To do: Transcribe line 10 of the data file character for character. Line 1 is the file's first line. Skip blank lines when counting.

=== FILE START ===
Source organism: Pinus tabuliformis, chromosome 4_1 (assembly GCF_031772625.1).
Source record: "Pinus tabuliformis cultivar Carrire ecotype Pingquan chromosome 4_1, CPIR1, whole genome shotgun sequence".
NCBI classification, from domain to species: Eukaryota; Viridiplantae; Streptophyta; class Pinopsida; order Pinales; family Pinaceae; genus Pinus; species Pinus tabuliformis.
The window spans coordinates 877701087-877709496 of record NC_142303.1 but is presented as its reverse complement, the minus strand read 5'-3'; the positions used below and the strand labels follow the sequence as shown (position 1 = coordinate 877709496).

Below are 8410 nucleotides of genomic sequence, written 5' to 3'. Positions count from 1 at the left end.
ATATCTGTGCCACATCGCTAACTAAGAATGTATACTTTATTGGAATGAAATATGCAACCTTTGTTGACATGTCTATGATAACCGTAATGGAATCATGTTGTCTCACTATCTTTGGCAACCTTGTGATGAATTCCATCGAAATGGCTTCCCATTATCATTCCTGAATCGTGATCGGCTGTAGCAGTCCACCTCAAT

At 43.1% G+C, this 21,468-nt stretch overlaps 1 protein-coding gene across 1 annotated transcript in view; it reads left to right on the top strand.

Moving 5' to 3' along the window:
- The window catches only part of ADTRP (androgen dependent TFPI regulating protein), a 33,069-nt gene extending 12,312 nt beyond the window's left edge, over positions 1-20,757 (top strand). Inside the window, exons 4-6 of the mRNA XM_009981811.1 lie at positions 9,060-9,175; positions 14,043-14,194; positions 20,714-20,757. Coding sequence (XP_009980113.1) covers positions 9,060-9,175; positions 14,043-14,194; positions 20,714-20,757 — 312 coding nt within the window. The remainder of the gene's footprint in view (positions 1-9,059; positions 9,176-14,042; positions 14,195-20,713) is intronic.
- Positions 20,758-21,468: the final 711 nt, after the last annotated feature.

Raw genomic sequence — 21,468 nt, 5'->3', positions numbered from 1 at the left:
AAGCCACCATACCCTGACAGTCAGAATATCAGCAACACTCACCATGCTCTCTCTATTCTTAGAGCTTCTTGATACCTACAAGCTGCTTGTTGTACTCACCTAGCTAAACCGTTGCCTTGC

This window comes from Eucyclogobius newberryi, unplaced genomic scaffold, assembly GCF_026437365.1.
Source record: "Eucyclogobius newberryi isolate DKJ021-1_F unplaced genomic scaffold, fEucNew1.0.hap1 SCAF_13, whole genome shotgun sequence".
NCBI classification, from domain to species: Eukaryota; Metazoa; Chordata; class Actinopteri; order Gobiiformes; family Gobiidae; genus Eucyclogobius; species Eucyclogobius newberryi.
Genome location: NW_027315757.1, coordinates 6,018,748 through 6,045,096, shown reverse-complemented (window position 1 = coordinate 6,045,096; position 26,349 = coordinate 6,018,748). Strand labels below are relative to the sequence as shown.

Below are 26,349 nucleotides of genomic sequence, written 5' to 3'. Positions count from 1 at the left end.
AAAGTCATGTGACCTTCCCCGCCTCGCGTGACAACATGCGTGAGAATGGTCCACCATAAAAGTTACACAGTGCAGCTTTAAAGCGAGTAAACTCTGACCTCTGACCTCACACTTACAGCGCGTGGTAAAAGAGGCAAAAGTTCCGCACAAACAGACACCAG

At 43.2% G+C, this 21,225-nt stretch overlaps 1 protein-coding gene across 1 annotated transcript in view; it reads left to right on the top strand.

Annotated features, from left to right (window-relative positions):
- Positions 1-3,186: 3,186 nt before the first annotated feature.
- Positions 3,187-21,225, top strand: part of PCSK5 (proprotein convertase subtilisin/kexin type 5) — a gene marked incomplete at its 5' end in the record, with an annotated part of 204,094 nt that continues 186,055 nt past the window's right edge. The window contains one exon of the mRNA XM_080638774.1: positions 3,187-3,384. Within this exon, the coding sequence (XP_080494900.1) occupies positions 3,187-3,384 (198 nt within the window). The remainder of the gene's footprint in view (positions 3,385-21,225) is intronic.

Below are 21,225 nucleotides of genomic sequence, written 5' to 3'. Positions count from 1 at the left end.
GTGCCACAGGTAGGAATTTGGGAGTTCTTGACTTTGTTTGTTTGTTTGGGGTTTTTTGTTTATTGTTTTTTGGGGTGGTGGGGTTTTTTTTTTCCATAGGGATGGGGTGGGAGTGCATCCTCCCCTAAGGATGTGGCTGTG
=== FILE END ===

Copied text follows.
- Positions 20,758-21,468: the final 711 nt, after the last annotated feature.